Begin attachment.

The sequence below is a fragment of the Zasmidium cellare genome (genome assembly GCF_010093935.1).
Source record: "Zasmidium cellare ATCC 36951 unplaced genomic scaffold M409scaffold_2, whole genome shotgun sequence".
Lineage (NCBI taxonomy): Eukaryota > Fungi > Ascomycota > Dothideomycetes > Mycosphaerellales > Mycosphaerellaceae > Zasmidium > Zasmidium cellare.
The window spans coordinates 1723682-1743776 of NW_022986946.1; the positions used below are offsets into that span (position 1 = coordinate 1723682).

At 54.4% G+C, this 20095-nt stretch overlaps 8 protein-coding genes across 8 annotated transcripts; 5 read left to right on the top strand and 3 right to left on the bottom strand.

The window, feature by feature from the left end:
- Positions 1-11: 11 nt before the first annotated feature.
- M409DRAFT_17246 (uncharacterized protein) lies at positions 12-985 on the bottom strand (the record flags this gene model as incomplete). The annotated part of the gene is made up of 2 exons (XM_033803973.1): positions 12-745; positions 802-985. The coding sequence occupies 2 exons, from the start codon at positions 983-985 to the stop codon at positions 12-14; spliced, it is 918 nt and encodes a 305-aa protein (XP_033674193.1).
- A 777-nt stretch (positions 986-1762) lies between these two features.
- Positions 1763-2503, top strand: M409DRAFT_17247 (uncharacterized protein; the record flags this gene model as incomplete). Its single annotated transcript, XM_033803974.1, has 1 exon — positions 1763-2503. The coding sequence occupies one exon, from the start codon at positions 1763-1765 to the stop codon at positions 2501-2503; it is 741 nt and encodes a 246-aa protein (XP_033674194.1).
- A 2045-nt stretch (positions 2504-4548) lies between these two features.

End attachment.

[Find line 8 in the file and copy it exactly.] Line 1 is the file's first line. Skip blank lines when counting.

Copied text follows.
- M409DRAFT_17246 (uncharacterized protein) lies at positions 12-985 on the bottom strand (the record flags this gene model as incomplete). The annotated part of the gene is made up of 2 exons (XM_033803973.1): positions 12-745; positions 802-985. The coding sequence occupies 2 exons, from the start codon at positions 983-985 to the stop codon at positions 12-14; spliced, it is 918 nt and encodes a 305-aa protein (XP_033674193.1).